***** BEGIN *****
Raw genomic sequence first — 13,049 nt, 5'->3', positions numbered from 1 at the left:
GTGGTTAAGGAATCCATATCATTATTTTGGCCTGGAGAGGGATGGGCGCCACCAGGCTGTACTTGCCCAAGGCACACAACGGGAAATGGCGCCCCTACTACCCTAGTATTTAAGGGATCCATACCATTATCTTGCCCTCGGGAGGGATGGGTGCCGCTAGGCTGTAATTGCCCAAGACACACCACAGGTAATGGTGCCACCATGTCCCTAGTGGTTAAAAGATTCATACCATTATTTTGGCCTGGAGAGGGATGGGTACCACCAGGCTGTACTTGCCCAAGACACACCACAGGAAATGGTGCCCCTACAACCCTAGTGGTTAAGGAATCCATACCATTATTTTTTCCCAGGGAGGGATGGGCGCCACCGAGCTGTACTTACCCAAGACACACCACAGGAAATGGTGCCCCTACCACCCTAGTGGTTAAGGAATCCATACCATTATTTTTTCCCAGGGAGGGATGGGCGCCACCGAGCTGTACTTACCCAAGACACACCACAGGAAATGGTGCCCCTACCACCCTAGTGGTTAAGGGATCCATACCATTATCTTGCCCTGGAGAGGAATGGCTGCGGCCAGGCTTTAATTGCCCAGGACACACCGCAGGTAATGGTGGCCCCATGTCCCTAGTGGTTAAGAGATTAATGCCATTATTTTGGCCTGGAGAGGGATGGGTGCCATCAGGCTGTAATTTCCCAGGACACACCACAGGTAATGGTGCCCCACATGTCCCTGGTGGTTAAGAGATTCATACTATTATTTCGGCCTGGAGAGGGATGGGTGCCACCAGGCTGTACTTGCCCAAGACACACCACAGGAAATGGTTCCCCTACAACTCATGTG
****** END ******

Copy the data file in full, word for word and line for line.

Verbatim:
Raw genomic sequence first — 13,049 nt, 5'->3', positions numbered from 1 at the left:
GTGGTTAAGGAATCCATATCATTATTTTGGCCTGGAGAGGGATGGGCGCCACCAGGCTGTACTTGCCCAAGGCACACAACGGGAAATGGCGCCCCTACTACCCTAGTATTTAAGGGATCCATACCATTATCTTGCCCTCGGGAGGGATGGGTGCCGCTAGGCTGTAATTGCCCAAGACACACCACAGGTAATGGTGCCACCATGTCCCTAGTGGTTAAAAGATTCATACCATTATTTTGGCCTGGAGAGGGATGGGTACCACCAGGCTGTACTTGCCCAAGACACACCACAGGAAATGGTGCCCCTACAACCCTAGTGGTTAAGGAATCCATACCATTATTTTTTCCCAGGGAGGGATGGGCGCCACCGAGCTGTACTTACCCAAGACACACCACAGGAAATGGTGCCCCTACCACCCTAGTGGTTAAGGAATCCATACCATTATTTTTTCCCAGGGAGGGATGGGCGCCACCGAGCTGTACTTACCCAAGACACACCACAGGAAATGGTGCCCCTACCACCCTAGTGGTTAAGGGATCCATACCATTATCTTGCCCTGGAGAGGAATGGCTGCGGCCAGGCTTTAATTGCCCAGGACACACCGCAGGTAATGGTGGCCCCATGTCCCTAGTGGTTAAGAGATTAATGCCATTATTTTGGCCTGGAGAGGGATGGGTGCCATCAGGCTGTAATTTCCCAGGACACACCACAGGTAATGGTGCCCCACATGTCCCTGGTGGTTAAGAGATTCATACTATTATTTCGGCCTGGAGAGGGATGGGTGCCACCAGGCTGTACTTGCCCAAGACACACCACAGGAAATGGTTCCCCTACAACTCATGTG